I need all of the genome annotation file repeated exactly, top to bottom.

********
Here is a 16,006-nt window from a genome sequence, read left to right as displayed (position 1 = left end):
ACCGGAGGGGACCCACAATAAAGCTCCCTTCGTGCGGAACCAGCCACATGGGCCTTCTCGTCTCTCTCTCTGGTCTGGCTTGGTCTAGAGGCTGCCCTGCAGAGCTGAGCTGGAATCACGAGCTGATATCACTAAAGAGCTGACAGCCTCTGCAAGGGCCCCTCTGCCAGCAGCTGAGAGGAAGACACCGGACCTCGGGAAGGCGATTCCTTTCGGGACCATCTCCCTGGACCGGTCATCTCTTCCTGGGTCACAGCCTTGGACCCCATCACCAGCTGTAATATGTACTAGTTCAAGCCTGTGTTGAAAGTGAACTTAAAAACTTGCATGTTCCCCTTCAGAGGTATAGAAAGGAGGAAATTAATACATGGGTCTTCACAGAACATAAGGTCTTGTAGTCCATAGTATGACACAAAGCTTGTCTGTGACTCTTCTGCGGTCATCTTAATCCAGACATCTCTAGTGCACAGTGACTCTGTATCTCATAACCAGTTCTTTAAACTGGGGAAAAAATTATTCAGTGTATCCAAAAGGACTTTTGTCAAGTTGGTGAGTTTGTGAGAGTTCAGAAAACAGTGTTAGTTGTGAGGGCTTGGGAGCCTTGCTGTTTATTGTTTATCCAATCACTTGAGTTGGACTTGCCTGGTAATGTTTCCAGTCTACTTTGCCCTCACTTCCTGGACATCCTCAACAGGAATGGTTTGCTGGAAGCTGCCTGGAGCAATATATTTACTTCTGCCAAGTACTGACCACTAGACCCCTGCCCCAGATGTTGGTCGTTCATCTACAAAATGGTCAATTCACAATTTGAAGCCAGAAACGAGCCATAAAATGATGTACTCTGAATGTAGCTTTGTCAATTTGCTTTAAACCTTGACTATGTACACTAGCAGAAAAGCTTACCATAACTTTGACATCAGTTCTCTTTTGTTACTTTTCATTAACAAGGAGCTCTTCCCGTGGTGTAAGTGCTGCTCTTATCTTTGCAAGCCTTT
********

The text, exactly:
Here is a 16,006-nt window from a genome sequence, read left to right as displayed (position 1 = left end):
ACCGGAGGGGACCCACAATAAAGCTCCCTTCGTGCGGAACCAGCCACATGGGCCTTCTCGTCTCTCTCTCTGGTCTGGCTTGGTCTAGAGGCTGCCCTGCAGAGCTGAGCTGGAATCACGAGCTGATATCACTAAAGAGCTGACAGCCTCTGCAAGGGCCCCTCTGCCAGCAGCTGAGAGGAAGACACCGGACCTCGGGAAGGCGATTCCTTTCGGGACCATCTCCCTGGACCGGTCATCTCTTCCTGGGTCACAGCCTTGGACCCCATCACCAGCTGTAATATGTACTAGTTCAAGCCTGTGTTGAAAGTGAACTTAAAAACTTGCATGTTCCCCTTCAGAGGTATAGAAAGGAGGAAATTAATACATGGGTCTTCACAGAACATAAGGTCTTGTAGTCCATAGTATGACACAAAGCTTGTCTGTGACTCTTCTGCGGTCATCTTAATCCAGACATCTCTAGTGCACAGTGACTCTGTATCTCATAACCAGTTCTTTAAACTGGGGAAAAAATTATTCAGTGTATCCAAAAGGACTTTTGTCAAGTTGGTGAGTTTGTGAGAGTTCAGAAAACAGTGTTAGTTGTGAGGGCTTGGGAGCCTTGCTGTTTATTGTTTATCCAATCACTTGAGTTGGACTTGCCTGGTAATGTTTCCAGTCTACTTTGCCCTCACTTCCTGGACATCCTCAACAGGAATGGTTTGCTGGAAGCTGCCTGGAGCAATATATTTACTTCTGCCAAGTACTGACCACTAGACCCCTGCCCCAGATGTTGGTCGTTCATCTACAAAATGGTCAATTCACAATTTGAAGCCAGAAACGAGCCATAAAATGATGTACTCTGAATGTAGCTTTGTCAATTTGCTTTAAACCTTGACTATGTACACTAGCAGAAAAGCTTACCATAACTTTGACATCAGTTCTCTTTTGTTACTTTTCATTAACAAGGAGCTCTTCCCGTGGTGTAAGTGCTGCTCTTATCTTTGCAAGCCTTT